Google Continues To Streamline Motorola In A Bid To Beat The iPhone
Google is gearing up to offload Motorola’s set-top box business as it looks to concentrate its efforts on competing with Apple’s iPhone. The company has been trying to sell Motorola Home Business, which supplies set-top boxes to cable television providers, for around $2 billion, and it has reportedly received multiple offers already. Once it’s gone, Google will focus on high-end smartphones.
Google acquired Motorola Home Business when it acquired Motorola Mobility Holdings back in May. However, the company clearly has little interest in the set-top box business, which could have allowed it to produce its own Google TV products and compete with Apple TV.
Bloomberg reports that the company is now trying to offload the division for around $2 billion. It has already received bids from Arris Group Inc. and Pace Plc, according to the report, and “a deal has a 50-50 chance to be announced by year-end or postponed because of a complicated financing structure in which Google might retain some equity and the unit’s patents.”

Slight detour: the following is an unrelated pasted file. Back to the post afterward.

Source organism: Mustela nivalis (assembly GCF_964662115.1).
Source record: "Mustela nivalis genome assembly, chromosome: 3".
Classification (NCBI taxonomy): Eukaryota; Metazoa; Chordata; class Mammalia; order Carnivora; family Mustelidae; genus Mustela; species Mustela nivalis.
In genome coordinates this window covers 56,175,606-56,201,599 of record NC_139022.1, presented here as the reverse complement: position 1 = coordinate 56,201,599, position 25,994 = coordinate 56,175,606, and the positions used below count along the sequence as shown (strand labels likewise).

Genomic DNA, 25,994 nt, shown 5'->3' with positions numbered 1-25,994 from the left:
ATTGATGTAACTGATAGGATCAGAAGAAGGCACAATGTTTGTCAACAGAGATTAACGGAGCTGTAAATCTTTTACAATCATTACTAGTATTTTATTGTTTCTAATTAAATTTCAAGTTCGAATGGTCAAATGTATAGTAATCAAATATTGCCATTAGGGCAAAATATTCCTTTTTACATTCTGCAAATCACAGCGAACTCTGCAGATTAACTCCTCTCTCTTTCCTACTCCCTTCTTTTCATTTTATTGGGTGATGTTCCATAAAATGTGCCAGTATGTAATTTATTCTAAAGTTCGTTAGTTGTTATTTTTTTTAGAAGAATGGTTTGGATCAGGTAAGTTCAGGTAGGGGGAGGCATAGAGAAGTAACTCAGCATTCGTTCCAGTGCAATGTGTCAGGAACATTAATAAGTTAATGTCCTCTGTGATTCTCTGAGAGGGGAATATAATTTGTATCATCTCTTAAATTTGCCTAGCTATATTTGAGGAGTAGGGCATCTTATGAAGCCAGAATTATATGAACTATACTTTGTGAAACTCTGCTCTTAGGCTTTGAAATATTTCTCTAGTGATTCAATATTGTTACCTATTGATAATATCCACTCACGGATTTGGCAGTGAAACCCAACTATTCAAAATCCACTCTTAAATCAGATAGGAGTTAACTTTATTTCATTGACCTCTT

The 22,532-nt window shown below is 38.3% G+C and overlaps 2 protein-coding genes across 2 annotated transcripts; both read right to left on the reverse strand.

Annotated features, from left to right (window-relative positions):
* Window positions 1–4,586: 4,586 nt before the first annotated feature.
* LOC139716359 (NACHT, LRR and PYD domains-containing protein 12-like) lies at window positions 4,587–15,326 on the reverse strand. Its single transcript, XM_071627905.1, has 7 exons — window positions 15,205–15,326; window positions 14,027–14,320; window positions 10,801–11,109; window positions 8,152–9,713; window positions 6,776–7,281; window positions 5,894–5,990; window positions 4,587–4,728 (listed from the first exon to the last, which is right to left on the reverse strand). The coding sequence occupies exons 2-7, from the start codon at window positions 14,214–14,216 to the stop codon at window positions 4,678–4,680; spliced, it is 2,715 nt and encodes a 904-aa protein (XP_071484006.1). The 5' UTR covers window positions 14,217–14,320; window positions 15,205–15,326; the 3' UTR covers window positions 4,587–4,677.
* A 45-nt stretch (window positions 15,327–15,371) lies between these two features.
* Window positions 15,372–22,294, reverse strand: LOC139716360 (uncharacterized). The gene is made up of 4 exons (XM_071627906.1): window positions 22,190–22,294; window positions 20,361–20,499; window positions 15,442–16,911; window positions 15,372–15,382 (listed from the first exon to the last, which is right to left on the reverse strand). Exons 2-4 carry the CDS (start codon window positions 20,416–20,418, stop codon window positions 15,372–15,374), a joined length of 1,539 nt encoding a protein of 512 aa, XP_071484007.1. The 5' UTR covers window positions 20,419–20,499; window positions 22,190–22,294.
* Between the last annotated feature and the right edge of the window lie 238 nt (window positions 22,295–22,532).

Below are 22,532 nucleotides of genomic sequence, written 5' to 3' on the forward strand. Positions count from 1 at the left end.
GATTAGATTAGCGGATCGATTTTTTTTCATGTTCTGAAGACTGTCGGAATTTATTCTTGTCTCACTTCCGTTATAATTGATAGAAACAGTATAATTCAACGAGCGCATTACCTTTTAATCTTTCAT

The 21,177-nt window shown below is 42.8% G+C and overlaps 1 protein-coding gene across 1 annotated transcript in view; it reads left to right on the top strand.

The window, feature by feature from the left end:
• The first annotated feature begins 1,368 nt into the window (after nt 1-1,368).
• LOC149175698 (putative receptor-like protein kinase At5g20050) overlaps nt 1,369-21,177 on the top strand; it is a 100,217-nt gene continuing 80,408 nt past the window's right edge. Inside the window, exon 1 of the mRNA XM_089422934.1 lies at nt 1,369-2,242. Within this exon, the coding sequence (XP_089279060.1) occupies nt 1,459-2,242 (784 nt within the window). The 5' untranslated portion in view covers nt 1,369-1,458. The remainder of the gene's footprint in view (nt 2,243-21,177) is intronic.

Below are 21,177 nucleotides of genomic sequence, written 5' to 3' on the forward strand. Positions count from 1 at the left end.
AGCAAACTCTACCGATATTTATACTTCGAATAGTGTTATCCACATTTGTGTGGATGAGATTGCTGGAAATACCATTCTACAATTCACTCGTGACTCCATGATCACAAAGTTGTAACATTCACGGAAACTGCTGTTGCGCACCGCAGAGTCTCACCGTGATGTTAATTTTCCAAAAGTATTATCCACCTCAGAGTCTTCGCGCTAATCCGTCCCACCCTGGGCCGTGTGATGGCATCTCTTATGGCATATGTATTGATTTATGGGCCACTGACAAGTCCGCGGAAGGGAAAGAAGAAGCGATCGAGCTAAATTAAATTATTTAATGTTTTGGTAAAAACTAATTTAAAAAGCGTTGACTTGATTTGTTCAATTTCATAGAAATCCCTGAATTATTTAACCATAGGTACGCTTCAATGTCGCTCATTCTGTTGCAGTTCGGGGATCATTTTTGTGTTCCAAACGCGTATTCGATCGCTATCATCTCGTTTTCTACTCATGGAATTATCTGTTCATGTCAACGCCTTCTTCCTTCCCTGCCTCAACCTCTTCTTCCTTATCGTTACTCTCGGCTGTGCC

An ongoing patent-infringement battle with TiVo Inc. may also stand in the way of the deal.
The sale of Motorola Home Business is just another part of Google’s plan to focus on smartphones and tablets. It has already announced plans to cut 4,000 Motorola workers and close around a third of its facilities in a bid to restore its leadership in the mobile market.
Since its acquisition of Motorola, Google is yet to announce a flagship smartphone that has any real chance of competing with other high-end devices. Even its Nexus devices continue to be made by third-parties, including the recently-released Nexus 4, which is built by LG.
Analysts at IDC expect Android’s share of the smartphone market to slip to 63.8% by 2016, from 68.3% in 2012. However, the iPhone’s market share is expected to rise from 18.8% to 19.1%, maintaining its second place sitting.
This doesn’t mean Google is giving up on television altogether, of course. It will still continue work on its Google TV platform, which is completely unrelated to Motorola’s set-top box business.